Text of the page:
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The impact of aerosols on cloud microphysics and dynamics in deep convective clouds over the UK

Kim, J. (2019) The impact of aerosols on cloud microphysics and dynamics in deep convective clouds over the UK. PhD thesis, University of Reading

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Abstract/Summary

Flash flooding arise from deep convective storms developing along continuous conver­gence lines. The understanding of aerosol-cloud interactions is fundamental to improve the forecasting of deep convective storms. However, aerosols and clouds are still the largest uncertainty source. Most of modelling studies have focused on the role of ice particles on deep convective clouds, however, a number of heavy rain events occur in warm rain clouds. Recent COnvective Precipitation Experiment observation have shown radar reflectivity exceeding 50 dBZ in convective clouds wherein large drops are induced by freezing of drizzle or raindrops. Atmospheric aerosols serve as cloud condensation nuclei, wherein water vapour con­denses onto the cloud condensation nuclei when the supersaturation of ambient air is reached at critical value to activate droplets. Stronger vertical velocity induces higher supersaturation when a volume of moist air is ascending adiabatically resulting in more activated cloud condensation nuclei which grow to cloud droplets. An increase in cloud drop number concentration could have knock-on effects on ice processes and can feedback on the cloud dynamics. Vertical velocity in numerical models is not suitable for the peak supersaturation of aerosol activation because it represents a mean value of a grid box in the model and the velocity tends to be less resolved in kilometre-scale modelling. The investigation of the unresolved motion using a coarse-graining method, applying the improved vertical velocity to model simulation, and the sensitivity of cloud microphysics and dynamics to cloud drop number concentration were conducted in this study. The standard deviation of vertical velocity tended to be less v'6 in 200 m simulation than in 50 m reference simulation. The improved vertical velocity presented over cloud boundary regions and resulted in an increase in cloud drop number concentration. The aerosol activation scheme as a function of vertical velocity produced higher cloud droplets at cloud base, the higher droplets induced higher ice particles, and then deeper clouds and stronger precipitation presented.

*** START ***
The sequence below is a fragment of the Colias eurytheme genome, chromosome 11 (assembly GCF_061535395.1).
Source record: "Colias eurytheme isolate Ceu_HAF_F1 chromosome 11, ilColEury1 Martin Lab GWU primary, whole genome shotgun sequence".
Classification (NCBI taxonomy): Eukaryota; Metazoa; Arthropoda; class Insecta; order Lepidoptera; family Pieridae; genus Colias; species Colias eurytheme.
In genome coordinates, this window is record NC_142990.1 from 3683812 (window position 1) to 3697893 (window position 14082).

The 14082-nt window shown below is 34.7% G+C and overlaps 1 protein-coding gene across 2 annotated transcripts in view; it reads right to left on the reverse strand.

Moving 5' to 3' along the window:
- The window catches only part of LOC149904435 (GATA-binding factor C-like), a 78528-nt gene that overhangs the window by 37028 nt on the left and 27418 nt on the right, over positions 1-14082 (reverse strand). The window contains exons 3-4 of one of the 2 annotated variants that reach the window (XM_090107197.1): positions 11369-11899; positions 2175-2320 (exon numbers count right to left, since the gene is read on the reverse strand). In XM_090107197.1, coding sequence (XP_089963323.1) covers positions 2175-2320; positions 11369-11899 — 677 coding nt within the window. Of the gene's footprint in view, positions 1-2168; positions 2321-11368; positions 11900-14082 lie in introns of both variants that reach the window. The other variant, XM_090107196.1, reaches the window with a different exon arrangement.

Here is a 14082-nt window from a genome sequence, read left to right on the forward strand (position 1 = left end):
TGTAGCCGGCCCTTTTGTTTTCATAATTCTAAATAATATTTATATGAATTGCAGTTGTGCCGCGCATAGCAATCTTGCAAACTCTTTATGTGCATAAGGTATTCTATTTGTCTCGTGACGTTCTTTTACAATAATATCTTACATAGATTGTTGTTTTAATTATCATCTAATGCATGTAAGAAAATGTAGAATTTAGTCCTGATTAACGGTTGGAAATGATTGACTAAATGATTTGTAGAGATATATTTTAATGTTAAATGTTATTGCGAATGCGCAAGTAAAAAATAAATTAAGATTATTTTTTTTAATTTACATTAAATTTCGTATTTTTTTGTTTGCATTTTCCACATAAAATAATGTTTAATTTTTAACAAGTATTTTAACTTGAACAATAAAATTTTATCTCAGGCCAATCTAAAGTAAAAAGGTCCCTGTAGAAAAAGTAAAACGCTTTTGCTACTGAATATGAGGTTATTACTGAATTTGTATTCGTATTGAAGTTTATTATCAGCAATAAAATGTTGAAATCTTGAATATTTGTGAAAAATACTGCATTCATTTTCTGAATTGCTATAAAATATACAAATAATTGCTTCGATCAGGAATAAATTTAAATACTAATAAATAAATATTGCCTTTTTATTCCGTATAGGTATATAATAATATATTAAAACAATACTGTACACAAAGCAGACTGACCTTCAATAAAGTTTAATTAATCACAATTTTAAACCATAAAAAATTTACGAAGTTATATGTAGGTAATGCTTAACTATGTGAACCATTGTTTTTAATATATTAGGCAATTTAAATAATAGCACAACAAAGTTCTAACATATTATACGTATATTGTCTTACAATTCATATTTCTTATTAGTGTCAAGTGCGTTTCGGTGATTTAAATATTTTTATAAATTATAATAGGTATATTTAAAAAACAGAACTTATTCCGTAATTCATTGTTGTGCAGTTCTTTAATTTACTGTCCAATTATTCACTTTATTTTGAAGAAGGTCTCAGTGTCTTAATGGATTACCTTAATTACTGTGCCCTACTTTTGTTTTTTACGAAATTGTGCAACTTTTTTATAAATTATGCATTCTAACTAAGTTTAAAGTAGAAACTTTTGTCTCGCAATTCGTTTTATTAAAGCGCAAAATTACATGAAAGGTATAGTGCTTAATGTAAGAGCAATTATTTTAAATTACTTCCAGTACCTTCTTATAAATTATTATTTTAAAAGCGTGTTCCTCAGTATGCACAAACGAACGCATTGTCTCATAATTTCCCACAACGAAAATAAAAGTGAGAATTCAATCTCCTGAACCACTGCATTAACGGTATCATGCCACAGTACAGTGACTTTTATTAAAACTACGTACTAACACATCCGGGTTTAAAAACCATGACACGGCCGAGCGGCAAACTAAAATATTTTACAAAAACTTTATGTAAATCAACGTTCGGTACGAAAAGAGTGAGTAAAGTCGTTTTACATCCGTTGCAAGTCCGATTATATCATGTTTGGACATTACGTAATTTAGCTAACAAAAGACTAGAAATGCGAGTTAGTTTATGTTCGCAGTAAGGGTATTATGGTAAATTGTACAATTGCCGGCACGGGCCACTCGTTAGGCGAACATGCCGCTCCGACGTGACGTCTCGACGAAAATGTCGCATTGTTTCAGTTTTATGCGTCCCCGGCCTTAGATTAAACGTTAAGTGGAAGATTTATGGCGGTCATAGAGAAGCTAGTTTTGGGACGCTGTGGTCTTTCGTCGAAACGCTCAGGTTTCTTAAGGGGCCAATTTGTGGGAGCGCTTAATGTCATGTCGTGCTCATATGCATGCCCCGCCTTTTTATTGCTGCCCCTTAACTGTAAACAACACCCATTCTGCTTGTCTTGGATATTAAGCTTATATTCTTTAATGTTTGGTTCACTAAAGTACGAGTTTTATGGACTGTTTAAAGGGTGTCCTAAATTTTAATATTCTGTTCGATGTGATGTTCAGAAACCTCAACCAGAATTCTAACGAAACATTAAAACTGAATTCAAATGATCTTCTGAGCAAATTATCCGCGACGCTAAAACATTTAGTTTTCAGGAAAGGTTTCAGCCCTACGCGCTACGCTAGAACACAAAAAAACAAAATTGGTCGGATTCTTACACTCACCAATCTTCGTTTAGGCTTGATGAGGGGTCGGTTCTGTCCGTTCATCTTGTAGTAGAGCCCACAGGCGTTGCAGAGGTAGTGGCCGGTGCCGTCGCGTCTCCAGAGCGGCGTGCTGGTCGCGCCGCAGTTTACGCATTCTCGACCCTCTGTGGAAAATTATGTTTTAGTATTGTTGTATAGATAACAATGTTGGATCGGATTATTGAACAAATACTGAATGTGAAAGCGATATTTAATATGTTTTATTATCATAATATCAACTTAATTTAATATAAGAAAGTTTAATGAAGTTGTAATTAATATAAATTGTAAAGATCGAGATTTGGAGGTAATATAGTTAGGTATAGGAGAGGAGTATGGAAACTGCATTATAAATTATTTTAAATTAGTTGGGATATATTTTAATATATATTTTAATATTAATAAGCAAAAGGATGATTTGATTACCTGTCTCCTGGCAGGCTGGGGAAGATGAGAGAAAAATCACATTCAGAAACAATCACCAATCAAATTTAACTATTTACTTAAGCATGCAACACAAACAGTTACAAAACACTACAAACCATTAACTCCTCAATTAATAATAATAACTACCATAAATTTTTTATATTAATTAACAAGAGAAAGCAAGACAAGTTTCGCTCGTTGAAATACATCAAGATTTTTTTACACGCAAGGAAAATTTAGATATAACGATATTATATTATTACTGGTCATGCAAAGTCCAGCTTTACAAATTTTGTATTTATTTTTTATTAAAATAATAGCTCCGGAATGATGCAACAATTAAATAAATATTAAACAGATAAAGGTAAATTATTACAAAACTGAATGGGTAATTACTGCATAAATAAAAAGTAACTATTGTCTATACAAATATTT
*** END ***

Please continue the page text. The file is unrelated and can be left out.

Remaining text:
Item Type:Thesis (PhD)
Thesis Supervisor:Clark, P. and Lean, P.
Thesis/Report Department:School of Mathematical, Physical and Computational Sciences
Identification Number/DOI:
Divisions:Faculty of Science > School of Mathematical, Physical and Computational Sciences > Department of Meteorology
ID Code:84853

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